God didn’t want it. He doesn’t relish in allowing it to happen. It hurts Him. It brings Him great grief. But ultimately, He knows that in this fallen world, He can use those things – those horrible, sometimes unspoken things – to draw others to Him.

Because when they find Him, they can have eternal life in Heaven. Life without cancer, without bombers, without hunger, without sex trafficking, without heartbreak, without loneliness, without abandonment, without addiction and without death.

And although, I don’t understand why or how God chooses to intervene sometimes with miracles and sometimes not, I’m okay with that. As hard as it is to say, I accept it, because God knows more than me.

He knows the big picture. He knows when a death and “perfect healing” in Heaven brings more people to know Him than a miracle on earth.

So I choose to have faith. Faith doesn’t mean you understand everything because you’ve worked it all out in your head and it makes sense. Faith believes without completely seeing. It’s trusting.

And while I don’t always know the answers to the why, I do know God. And I trust Him. I know He is always with me.

I explained to Faith, “Even though I can’t automatically make you better, I am here to be with you. Does my presence make you feel a little better?”

She nodded her fevered head.

It’s the same way with God. While He may not grant your request the way you wish, He will be with you. He won’t leave your side.

Lord, I thank you for a daughter who prays to you and thinks about the hard questions. Thank you for giving me the opportunity to talk to her about a real situation in a way she can understand. God, I know there are people reading these words who are hurting with situations I cannot even begin to understand. But You do. I ask that You bring healing and peace to their lives. Lord, I pray You wrap your loving arms around them and bring comfort. Let them know You will never leave them or forsake them. Amen.

*Photo credit


Universal God



Many church groups and various denominations are guilty of thinking God only hears their specific prayers. If you think God only hears the prayers of the (insert your denomination here), then you might be acting like Apple computers.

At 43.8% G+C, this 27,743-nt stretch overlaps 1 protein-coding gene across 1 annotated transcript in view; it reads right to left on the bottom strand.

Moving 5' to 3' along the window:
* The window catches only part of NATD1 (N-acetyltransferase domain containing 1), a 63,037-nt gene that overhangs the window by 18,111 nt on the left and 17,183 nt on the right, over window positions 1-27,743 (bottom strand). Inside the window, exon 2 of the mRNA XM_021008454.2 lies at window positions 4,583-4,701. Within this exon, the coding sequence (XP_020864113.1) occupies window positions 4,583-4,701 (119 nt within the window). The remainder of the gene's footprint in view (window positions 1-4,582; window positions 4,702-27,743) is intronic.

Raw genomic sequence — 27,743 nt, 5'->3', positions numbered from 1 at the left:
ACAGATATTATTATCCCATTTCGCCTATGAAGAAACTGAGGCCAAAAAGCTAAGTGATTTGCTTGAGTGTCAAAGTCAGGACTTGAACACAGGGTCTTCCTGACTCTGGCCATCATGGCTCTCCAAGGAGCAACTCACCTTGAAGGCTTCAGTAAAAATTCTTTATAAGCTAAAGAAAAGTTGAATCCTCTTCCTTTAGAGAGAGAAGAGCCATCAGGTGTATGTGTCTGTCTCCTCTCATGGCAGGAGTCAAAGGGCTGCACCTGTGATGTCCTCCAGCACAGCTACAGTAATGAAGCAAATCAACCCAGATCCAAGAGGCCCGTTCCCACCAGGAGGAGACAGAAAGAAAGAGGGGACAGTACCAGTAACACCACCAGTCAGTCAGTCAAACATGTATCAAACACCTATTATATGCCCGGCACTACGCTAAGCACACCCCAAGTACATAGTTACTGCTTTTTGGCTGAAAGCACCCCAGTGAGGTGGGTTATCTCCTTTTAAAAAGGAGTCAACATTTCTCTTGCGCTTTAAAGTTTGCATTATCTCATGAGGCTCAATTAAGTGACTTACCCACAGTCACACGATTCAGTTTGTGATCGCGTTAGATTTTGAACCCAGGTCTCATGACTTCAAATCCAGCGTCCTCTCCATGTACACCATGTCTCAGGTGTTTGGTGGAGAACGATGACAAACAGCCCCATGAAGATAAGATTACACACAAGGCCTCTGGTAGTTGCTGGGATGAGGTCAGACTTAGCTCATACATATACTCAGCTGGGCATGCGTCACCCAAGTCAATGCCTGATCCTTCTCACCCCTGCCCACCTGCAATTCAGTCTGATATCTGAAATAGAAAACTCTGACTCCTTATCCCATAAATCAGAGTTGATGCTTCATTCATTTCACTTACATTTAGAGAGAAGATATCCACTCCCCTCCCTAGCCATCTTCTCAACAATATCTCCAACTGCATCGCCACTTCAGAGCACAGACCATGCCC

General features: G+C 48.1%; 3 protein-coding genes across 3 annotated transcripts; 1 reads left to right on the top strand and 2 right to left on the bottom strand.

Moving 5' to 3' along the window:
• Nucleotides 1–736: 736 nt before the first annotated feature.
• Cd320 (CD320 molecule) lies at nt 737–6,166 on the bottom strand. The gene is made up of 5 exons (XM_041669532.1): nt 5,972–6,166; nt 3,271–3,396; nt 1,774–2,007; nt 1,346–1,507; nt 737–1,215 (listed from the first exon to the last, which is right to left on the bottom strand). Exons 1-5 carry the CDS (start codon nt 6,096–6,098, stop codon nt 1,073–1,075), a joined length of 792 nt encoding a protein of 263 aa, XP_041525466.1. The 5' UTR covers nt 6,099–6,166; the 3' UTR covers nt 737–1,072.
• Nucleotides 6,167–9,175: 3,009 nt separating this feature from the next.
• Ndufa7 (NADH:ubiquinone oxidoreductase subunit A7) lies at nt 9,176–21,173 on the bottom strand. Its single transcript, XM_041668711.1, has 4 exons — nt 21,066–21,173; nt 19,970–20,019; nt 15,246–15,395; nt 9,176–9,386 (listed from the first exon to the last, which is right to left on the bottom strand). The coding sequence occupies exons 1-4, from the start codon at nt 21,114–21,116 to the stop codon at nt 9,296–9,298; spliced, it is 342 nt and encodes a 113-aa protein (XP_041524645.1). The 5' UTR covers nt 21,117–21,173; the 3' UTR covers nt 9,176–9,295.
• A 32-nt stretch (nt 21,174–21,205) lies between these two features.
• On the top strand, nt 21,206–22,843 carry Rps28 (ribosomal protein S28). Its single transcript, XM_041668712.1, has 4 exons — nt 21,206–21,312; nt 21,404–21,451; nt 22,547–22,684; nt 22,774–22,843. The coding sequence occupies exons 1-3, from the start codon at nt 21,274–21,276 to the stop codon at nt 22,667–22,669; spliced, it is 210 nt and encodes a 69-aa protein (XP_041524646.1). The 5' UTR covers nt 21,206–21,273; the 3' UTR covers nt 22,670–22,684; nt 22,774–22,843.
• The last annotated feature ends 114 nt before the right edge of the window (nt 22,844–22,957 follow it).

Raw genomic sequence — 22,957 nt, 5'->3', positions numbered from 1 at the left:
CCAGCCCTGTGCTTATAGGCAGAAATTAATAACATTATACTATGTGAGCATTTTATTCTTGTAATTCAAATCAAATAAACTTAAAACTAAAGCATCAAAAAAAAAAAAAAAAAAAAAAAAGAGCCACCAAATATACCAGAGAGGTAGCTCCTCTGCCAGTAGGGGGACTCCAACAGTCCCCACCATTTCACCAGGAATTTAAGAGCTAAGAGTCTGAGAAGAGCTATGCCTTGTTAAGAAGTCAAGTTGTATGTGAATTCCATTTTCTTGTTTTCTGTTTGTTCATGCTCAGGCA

Confused? Join me today at the Presidential Prayer Team. Click HERE to read my devotion.

*Reminder: This link is only direct for today, May 13. After today, you’ll have to select May 13 from the drop-down menu on the Presidential Prayer Team site. 


Swan Dive



In honor of Mother’s Day, I bring you my favorite post about my mother. I could not have asked for a better role model and friend. Happy Mother’s day Mom!

I can do everything through him who gives me strength. Phillipians 4:13 NIV

My mother taught me how to swim. She taught my brother, all my cousins, and me. Where I grew up, my family all lived on the same road. Aunt Marilyn lived five houses down from us, and she had a pool. Many summer days were spent there. With swim suit clad bodies, we’d throw a towel around our shoulders and flip flop all the way to Marilyn’s.

When I was too young to swim, Mom put me in a galvanized tub of water beside the pool and let me watch. My cousins and brother would run and jump, slide and splash to my delightful squeals. As I grew, mom taught me to leap in the shallow end and slip down the slide. By the time I was four, I was flipping off the side.

I loved when my mom swam with me on her back. She told me to hold my breath and her neck. She would swim underwater to the deep end with my little body floating up behind her. Sometimes, I would pretend she was the Mama fish and I was the baby. And together we swam.

My mother was unsurpassed. She could do anything. Always athletic, she played basketball in high school. During softball season, she threw balls in the backyard. And basketball season found her coaching my team.



But in summer, Mom was diving. Most of my friends and family attribute their knowledge of diving to my mother. When other moms would sit on the side of the pool not wanting to get their hair wet, my mom would launch herself in with a beautiful swan dive. A few steps and a hop, then her arms flew gracefully through the air as her body floated up, up and with a tilt, she slipped in the water. It was an attitude. That swan dive was the way my mom has always approached life – with style and grace.

Many years have passed since our pool days at Marilyn’s. The diving board is long gone, and the pool closed for good.

That swan dive attitude stills lives within me. When I think of the insurmountable, I think of my mother floating through the air. The pool may be gone, but my mother can still swan dive. If you’re sitting by a pool this summer and an older lady approaches the diving board, don’t be surprised if she leaps into a swan dive.

It just might be my mother.

*Photo credit